I recently heard a political commentator bemoan the results of surveys and elections. He said the sad truth, whether libertarians wanted to hear it or not, is that Americans want big government. They want handouts, high taxes, regulatory interference, and on and on. They vote for people who talk about it. They re-elect them when they deliver it. On opinion surveys they favor entitlement programs and broad intervention. I couldn’t help but laugh.
A person who studies only quarterbacks is likely to interpret an NFL game as the result of QB play. A person who immerses themselves in politics is likely to interpret society as the result of political opinion and activity. In the former case, there is at least plausible evidence that QB’s are a major factor. In the latter, it is almost entirely an illusion that politics and political sentiment reveal the broader health of liberty.
Voters are liars. They tell the truth about their opinion in the abstract, free from trade-offs and constraints, but this has little to no meaning when translated into the real world. If I asked you to vote between a person who offered a better world, and one who offered a less bad world, and promised that your vote was guaranteed to not change the outcome either way, what would you do? What could I conclude about your preferences from your vote?
If I polled you and asked whether or not you like the idea of someone giving you something for free, again promising that how you answered had no bearing on the real world, what would you say? What could I learn from that about your values?
Voting and surveys are free ways to express a sentiment or indulge in a real or desired preference. Not only that, the sentiments expressed are not about the real world. Politics is a zero sum game, completely unlike nearly every other arena of life. Imagine how different your preferences would be if everything were zero-sum like politics. What if you had to choose once for all between brands of coffee, cars or clothing? What if you could not go back, at least not for several years, and try another? What if whatever a majority in your area voted on would be applied to everyone else? Under this scenario we could poll people and ask which of three or four brands they prefer. We’d get some data, but it would reveal nothing whatsoever about what people actually value if they were choosing in the non-zero-sum marketplace and bearing the full costs and benefits of their choices.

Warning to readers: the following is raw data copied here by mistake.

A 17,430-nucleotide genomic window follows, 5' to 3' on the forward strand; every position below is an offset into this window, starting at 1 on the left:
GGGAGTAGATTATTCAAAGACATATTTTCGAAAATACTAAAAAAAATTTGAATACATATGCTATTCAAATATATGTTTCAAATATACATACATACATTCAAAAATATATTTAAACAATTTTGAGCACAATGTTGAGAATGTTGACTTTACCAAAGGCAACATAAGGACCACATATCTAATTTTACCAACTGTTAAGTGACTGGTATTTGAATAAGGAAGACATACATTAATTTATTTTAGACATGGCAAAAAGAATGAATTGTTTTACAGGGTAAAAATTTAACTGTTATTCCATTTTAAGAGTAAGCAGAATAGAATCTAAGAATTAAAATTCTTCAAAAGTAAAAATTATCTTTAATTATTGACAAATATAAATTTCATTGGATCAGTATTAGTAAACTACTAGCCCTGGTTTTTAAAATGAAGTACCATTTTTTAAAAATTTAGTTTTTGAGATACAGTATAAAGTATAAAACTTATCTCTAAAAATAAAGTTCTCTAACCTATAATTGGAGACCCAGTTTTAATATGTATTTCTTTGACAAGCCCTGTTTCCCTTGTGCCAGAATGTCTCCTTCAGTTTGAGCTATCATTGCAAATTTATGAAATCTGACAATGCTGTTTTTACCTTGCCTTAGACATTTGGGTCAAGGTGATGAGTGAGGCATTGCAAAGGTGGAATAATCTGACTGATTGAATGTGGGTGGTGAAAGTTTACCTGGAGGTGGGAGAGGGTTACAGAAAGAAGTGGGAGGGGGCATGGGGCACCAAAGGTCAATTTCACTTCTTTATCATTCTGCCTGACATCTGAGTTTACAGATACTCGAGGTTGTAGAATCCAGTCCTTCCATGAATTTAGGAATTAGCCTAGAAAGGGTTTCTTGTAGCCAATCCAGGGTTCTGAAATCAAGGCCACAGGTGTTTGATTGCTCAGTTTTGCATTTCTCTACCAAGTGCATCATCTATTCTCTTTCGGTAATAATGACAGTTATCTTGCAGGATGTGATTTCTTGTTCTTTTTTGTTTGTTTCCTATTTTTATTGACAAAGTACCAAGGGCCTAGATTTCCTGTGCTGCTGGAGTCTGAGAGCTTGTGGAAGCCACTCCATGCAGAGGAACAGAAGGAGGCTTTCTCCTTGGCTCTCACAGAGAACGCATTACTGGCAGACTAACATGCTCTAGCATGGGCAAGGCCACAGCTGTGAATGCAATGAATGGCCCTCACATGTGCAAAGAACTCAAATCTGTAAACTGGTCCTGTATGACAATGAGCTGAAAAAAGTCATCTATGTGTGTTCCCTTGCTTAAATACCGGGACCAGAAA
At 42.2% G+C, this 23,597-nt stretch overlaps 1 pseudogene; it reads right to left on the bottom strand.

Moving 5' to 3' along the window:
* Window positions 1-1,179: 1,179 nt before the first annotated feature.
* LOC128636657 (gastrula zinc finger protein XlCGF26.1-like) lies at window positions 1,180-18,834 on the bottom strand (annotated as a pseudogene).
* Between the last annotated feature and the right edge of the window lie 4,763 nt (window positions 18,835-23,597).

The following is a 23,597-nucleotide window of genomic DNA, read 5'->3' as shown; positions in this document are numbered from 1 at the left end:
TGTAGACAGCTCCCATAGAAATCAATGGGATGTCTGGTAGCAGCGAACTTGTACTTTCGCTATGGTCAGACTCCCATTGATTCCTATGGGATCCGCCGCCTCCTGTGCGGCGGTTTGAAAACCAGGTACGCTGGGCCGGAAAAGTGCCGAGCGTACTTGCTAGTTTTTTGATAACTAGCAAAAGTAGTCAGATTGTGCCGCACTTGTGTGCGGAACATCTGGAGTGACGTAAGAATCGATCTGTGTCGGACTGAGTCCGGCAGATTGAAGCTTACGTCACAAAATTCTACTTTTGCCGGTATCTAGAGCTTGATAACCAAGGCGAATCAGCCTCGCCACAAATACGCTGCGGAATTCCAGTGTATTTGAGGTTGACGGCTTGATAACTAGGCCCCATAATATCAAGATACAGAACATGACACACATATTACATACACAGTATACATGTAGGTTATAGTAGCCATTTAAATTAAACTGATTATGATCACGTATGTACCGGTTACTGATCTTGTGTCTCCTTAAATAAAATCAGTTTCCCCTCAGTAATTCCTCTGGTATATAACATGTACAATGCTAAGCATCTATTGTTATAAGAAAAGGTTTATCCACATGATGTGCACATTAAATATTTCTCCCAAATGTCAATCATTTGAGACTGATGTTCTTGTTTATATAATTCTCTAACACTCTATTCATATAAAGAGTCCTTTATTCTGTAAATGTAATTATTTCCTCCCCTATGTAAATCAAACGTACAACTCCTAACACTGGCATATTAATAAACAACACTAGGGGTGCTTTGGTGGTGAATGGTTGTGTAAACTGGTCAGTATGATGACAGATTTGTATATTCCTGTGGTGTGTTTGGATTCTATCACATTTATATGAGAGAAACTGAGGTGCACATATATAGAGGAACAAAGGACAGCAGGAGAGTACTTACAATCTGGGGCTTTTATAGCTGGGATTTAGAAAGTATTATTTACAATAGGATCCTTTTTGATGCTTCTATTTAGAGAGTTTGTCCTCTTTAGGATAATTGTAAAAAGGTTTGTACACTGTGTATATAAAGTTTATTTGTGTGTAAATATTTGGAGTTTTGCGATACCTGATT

Back to society today. Do people really favor less liberty and more government? Elections and polls are a very poor measure. Let’s not look at stated preferences about the artificial political world, but revealed preferences in the real world of win-wins, marginal decision making, internalized costs and benefits, and trade-offs. If you examine the market, what would you say people are “voting” for? Radically individualistic technology. More and more choice. Freedom from being lumped in with groups. The ability to choose everything. Private alternatives to government dominated services like transportation, information transmission, education, protection, rule-making social norms and values, health maintenance, and on and on.
Don’t listen so much to what people say, look at what they reveal by their actions. Nobody admits to loving Barry Manilow, but the guy sells a ton of records. No one says they want to abolish public education, but they keep putting their resources into alternatives to it.
Frankly, I don’t care what people say in polls or who they vote for in the fairyland of politics. What I see around me – the revealed preferences of billions of earth’s citizens – is a vote, indeed a mandate, for more freedom.